Recycling Today June 2021 / by Earl W. Phillips, Jonathan H. Schaefer and Brian C. Freeman / Read original article

Regulators, as well as activists and environmental groups, are paying close attention to auto shredding operations and their air emissions.

The sometimes-uncomfortable intersection of shredder operations, related air emissions and environmental justice (EJ) regulations is not new. But this issue is receiving significant new scrutiny from federal, state and local environmental regulators, as well as from neighborhood activists and environmental groups.

Operators of recycling facilities that shred automobiles and other metal goods need to be aware of these developments, the underlying legal framework and the shifting political climate. These factors have a very real potential to critically affect facility construction and operation and could lead to facility modifications.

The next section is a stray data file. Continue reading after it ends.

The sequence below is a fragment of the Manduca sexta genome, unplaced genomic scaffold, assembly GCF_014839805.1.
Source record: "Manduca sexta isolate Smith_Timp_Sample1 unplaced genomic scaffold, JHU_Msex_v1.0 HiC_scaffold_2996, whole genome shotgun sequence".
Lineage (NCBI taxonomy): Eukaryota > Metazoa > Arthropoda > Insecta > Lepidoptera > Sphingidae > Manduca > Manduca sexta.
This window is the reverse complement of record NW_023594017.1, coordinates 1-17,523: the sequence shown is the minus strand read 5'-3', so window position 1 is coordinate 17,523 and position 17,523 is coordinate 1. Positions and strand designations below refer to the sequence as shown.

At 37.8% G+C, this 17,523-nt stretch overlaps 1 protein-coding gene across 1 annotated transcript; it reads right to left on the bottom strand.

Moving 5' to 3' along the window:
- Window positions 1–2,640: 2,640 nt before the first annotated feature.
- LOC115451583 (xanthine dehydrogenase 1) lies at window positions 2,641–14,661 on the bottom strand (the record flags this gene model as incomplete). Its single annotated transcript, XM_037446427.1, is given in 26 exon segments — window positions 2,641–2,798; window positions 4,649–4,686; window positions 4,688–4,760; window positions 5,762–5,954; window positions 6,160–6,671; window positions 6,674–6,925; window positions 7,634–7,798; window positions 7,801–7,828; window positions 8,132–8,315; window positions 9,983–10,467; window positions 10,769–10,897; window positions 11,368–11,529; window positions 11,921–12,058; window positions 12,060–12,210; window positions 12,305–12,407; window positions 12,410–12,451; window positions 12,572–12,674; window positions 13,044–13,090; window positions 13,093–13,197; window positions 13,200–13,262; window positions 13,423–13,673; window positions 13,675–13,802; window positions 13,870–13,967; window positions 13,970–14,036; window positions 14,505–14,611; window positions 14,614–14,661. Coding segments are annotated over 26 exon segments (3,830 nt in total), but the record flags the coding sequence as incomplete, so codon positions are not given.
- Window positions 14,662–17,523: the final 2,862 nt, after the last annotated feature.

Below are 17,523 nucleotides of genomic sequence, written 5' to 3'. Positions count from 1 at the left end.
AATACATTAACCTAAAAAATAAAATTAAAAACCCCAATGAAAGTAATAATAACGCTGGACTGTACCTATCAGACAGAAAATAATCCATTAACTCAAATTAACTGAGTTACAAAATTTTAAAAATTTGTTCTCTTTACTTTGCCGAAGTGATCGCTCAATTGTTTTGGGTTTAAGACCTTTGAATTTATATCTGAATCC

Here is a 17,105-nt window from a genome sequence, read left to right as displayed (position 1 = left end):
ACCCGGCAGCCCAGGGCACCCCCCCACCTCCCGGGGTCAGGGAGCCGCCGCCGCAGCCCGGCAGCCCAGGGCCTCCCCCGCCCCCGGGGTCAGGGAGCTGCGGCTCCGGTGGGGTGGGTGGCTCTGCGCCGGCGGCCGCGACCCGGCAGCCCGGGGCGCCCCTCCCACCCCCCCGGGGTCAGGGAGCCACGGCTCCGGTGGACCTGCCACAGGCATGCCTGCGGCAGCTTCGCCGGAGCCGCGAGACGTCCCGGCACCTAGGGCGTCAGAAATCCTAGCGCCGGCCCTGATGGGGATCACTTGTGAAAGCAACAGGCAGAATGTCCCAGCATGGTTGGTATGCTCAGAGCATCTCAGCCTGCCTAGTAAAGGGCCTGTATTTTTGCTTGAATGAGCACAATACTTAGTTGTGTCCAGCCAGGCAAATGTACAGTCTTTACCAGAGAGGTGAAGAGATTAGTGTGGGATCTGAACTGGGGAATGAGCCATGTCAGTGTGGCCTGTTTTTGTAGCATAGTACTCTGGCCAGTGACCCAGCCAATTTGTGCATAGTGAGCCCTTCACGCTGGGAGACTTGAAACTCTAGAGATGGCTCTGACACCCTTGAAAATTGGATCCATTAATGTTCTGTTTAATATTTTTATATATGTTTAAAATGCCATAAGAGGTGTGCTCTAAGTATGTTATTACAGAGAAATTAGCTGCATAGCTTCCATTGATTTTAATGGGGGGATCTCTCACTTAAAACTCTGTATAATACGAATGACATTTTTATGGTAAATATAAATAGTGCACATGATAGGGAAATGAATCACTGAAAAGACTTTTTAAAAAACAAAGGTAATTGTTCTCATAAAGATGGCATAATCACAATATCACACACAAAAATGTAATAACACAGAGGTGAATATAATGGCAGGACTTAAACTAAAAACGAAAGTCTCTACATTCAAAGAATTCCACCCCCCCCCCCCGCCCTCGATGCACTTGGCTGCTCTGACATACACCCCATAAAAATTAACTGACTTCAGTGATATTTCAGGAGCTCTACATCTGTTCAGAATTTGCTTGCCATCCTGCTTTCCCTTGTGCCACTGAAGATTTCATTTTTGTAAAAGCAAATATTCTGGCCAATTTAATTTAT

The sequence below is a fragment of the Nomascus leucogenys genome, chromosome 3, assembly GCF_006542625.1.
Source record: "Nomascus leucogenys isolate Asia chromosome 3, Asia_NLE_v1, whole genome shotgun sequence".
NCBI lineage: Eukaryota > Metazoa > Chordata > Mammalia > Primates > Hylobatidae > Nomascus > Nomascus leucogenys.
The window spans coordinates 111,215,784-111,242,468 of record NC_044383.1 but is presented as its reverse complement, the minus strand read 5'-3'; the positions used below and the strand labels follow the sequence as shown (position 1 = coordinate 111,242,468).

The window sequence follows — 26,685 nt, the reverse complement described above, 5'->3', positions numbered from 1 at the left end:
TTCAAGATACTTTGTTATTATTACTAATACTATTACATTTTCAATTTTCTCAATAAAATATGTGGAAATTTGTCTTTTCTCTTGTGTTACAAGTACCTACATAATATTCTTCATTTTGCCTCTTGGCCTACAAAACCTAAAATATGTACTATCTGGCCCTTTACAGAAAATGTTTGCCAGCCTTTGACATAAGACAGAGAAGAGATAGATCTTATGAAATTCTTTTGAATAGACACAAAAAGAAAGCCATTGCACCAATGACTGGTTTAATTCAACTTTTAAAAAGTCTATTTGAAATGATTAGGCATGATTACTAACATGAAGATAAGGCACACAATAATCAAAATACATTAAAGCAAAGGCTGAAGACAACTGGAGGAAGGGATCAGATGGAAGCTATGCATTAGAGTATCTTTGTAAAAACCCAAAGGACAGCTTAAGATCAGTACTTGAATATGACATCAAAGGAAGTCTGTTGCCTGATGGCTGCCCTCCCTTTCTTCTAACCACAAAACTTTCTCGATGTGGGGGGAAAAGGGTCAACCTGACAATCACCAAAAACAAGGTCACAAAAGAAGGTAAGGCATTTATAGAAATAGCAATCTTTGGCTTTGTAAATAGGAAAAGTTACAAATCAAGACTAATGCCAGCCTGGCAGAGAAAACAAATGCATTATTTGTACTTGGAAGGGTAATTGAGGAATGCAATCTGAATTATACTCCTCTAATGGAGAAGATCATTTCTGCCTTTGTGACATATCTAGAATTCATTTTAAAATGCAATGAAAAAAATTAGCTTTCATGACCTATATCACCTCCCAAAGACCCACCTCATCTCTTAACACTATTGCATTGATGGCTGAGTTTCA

Focusing on environmental justice

The drumbeat is unmistakable. Less than a week after taking office, President Biden issued a multifaceted executive order to the U.S. Environmental Protection Agency (EPA) and a host of federal agencies “to secure environmental justice and equitable economic opportunity.” At the Institute of Scrap Recycling Industries’ (ISRIs) Convention & Exposition, ISRI2021, an online event hosted April 20-22 and April 27-29, the director of the EPA’s Office of Environmental Justice urged scrap processors to proactively engage with local communities, leadership and activist groups before complaints are made or permit applications for construction or expansion are filed.

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